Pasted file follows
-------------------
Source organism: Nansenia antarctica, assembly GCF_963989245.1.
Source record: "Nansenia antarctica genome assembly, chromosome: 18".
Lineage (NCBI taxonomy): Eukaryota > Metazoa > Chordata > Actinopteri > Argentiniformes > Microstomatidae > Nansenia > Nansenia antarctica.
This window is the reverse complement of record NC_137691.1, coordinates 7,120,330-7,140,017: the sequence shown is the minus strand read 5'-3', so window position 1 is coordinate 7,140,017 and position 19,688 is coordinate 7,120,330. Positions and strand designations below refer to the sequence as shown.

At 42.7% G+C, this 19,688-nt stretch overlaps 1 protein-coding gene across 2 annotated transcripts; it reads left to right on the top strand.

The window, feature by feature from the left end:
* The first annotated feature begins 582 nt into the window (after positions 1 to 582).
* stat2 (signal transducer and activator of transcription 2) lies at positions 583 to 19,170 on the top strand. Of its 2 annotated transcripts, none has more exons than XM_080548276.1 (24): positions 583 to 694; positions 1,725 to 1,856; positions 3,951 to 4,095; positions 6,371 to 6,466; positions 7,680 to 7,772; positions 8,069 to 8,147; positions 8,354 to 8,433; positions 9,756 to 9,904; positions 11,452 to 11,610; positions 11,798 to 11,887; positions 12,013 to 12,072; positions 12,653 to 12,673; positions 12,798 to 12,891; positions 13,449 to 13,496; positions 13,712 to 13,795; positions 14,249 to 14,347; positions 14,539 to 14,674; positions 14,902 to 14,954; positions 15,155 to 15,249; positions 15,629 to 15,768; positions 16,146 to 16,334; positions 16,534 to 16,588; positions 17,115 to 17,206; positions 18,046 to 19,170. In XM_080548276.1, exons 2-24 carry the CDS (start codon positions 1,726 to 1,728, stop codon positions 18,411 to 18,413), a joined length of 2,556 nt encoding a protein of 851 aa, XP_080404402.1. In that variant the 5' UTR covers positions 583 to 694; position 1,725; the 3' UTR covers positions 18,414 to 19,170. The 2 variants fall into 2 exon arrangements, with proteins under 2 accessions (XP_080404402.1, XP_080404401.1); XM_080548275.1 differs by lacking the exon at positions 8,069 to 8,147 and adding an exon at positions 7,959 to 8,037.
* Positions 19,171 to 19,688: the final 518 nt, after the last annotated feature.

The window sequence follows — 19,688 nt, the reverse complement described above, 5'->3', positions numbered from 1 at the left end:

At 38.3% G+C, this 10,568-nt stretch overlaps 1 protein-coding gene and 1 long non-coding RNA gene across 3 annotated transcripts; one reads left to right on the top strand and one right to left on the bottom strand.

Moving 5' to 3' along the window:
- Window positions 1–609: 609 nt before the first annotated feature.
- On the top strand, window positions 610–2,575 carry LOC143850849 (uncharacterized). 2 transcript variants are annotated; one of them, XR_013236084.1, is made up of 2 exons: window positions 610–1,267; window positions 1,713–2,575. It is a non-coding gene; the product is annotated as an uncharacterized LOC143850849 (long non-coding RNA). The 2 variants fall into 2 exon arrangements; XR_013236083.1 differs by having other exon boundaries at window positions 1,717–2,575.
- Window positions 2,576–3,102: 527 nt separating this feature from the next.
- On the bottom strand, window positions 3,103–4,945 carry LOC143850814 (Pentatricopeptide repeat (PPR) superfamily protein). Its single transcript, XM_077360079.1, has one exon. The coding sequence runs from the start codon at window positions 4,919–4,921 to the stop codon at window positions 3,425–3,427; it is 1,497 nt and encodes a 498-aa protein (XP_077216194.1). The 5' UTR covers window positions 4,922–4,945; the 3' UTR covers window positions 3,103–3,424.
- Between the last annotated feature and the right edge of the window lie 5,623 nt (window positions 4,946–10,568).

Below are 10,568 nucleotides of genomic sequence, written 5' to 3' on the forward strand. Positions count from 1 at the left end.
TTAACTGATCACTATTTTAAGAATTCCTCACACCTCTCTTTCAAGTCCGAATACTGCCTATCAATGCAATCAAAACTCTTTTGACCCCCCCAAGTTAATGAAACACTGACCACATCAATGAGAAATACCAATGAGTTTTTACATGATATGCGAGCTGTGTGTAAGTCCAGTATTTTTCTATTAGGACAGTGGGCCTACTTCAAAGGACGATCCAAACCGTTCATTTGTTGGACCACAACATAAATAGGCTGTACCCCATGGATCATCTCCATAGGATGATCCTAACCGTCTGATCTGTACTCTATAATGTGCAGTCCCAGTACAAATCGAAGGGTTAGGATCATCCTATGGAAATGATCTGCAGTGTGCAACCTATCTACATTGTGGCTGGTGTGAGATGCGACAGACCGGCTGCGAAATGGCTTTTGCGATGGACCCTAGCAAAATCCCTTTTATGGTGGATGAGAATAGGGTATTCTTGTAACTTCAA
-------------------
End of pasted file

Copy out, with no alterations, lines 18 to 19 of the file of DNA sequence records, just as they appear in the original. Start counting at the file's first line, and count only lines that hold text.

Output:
Below are 10,568 nucleotides of genomic sequence, written 5' to 3' on the forward strand. Positions count from 1 at the left end.
TTAACTGATCACTATTTTAAGAATTCCTCACACCTCTCTTTCAAGTCCGAATACTGCCTATCAATGCAATCAAAACTCTTTTGACCCCCCCAAGTTAATGAAACACTGACCACATCAATGAGAAATACCAATGAGTTTTTACATGATATGCGAGCTGTGTGTAAGTCCAGTATTTTTCTATTAGGACAGTGGGCCTACTTCAAAGGACGATCCAAACCGTTCATTTGTTGGACCACAACATAAATAGGCTGTACCCCATGGATCATCTCCATAGGATGATCCTAACCGTCTGATCTGTACTCTATAATGTGCAGTCCCAGTACAAATCGAAGGGTTAGGATCATCCTATGGAAATGATCTGCAGTGTGCAACCTATCTACATTGTGGCTGGTGTGAGATGCGACAGACCGGCTGCGAAATGGCTTTTGCGATGGACCCTAGCAAAATCCCTTTTATGGTGGATGAGAATAGGGTATTCTTGTAACTTCAA